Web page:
Universal's announcement Wednesday that it would try to have a new pay-for-play standard in place by Christmas (with the technical assistance of Intertrust Technologies) was something of a cry for help. The Recording Industry Association of America, a gaggle of mutually interested big labels, is hard at work on the problem already. But so far it's been all talk and no standard, so Universal aims to break out of the pack and set a somewhat brisker pace. Whether they'll make it by Christmas -- and whether anyone will want to buy Universal's or the RIAA's cows when they can get MP3 milk for free -- remains to be seen. But for labels, hand-wringing just isn't an acceptable business plan anymore.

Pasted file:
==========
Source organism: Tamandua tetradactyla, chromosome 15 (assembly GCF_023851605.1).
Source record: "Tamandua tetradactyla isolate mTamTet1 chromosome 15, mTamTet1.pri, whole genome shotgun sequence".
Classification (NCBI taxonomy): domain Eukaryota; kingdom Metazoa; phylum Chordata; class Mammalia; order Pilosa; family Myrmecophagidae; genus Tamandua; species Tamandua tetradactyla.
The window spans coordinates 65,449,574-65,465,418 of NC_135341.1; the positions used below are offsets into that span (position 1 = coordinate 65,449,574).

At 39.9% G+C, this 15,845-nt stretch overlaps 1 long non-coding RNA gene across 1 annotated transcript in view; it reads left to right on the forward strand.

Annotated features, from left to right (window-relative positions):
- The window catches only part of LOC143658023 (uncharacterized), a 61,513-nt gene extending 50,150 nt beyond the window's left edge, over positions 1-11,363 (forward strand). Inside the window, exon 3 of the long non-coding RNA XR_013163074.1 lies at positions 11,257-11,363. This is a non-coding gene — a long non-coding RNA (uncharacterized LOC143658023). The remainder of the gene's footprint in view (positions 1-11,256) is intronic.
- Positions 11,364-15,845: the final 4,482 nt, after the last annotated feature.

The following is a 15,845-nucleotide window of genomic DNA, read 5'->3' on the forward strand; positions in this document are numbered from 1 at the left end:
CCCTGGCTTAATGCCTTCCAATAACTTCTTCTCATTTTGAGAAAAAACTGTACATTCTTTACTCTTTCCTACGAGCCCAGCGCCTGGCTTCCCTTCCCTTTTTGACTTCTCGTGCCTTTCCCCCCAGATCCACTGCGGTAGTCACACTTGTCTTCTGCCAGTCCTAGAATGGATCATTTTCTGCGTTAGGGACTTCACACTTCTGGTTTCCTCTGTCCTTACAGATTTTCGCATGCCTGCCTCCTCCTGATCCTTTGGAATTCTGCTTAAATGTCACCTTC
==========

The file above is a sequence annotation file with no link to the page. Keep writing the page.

LOS ANGELES: Ask any record company executive: MP3 is evil. The most widespread format for downloading music off the Internet is given away free and has no copyright protection. But like it or not, the Net looks like the record store of the future, and giant label Universal Music figures it's time to quit whining and start competing -- with a standard that allows labels and artists to get their rightful slice of the pie.